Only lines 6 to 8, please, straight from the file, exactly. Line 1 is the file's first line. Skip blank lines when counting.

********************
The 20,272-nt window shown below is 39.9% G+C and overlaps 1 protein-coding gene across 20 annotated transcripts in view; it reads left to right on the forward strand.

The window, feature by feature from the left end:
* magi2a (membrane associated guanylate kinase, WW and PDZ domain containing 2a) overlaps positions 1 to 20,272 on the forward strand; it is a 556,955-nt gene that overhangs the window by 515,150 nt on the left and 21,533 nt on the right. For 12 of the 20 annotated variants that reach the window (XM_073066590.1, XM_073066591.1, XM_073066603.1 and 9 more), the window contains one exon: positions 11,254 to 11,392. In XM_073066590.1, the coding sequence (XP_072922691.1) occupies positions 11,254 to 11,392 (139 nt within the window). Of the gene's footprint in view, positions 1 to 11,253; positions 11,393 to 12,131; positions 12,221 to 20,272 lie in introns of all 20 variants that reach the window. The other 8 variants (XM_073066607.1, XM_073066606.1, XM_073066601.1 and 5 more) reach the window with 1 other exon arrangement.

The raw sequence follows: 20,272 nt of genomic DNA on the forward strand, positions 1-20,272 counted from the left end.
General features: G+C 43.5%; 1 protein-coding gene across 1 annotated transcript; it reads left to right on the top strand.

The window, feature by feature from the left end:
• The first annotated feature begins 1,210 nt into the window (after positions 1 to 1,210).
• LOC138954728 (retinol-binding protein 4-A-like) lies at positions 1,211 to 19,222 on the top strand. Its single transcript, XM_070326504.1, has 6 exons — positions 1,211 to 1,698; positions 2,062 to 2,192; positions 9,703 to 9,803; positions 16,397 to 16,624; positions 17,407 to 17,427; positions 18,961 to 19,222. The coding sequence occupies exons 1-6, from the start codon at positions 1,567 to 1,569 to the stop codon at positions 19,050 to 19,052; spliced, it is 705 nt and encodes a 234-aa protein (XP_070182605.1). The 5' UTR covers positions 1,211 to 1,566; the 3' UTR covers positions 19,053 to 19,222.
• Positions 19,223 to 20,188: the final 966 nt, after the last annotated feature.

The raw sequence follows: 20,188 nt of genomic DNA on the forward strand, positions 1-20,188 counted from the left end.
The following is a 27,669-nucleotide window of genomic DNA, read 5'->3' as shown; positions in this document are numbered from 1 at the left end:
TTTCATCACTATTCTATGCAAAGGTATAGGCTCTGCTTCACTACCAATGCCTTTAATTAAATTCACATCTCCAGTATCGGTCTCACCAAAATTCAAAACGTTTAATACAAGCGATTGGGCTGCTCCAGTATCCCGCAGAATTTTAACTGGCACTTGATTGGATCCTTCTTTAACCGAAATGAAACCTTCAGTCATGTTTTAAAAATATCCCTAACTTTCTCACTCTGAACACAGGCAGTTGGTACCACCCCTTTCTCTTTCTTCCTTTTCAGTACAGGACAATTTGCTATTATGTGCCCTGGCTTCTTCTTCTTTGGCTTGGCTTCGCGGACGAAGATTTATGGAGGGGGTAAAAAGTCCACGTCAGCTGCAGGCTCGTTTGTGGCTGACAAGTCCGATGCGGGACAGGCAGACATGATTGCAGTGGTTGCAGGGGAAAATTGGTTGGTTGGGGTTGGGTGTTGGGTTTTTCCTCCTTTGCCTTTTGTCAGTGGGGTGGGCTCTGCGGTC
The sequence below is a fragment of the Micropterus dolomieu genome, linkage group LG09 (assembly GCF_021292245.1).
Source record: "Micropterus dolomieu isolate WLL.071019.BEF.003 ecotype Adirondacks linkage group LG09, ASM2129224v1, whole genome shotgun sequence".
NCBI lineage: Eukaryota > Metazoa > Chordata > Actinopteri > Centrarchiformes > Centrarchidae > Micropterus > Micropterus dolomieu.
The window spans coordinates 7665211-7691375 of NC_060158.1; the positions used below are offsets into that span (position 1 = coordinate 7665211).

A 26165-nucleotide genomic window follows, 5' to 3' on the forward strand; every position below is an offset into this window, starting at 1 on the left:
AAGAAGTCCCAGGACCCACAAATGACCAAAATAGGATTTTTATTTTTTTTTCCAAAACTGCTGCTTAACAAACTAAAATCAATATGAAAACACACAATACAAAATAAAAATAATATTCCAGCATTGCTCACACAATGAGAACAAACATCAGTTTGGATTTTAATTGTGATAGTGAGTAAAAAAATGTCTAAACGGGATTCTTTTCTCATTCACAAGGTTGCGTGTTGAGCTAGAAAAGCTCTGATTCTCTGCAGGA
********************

The window, feature by feature from the left end:
• The first annotated feature begins 1,210 nt into the window (after positions 1 to 1,210).
• LOC138954728 (retinol-binding protein 4-A-like) lies at positions 1,211 to 19,222 on the top strand. Its single transcript, XM_070326504.1, has 6 exons — positions 1,211 to 1,698; positions 2,062 to 2,192; positions 9,703 to 9,803; positions 16,397 to 16,624; positions 17,407 to 17,427; positions 18,961 to 19,222. The coding sequence occupies exons 1-6, from the start codon at positions 1,567 to 1,569 to the stop codon at positions 19,050 to 19,052; spliced, it is 705 nt and encodes a 234-aa protein (XP_070182605.1). The 5' UTR covers positions 1,211 to 1,566; the 3' UTR covers positions 19,053 to 19,222.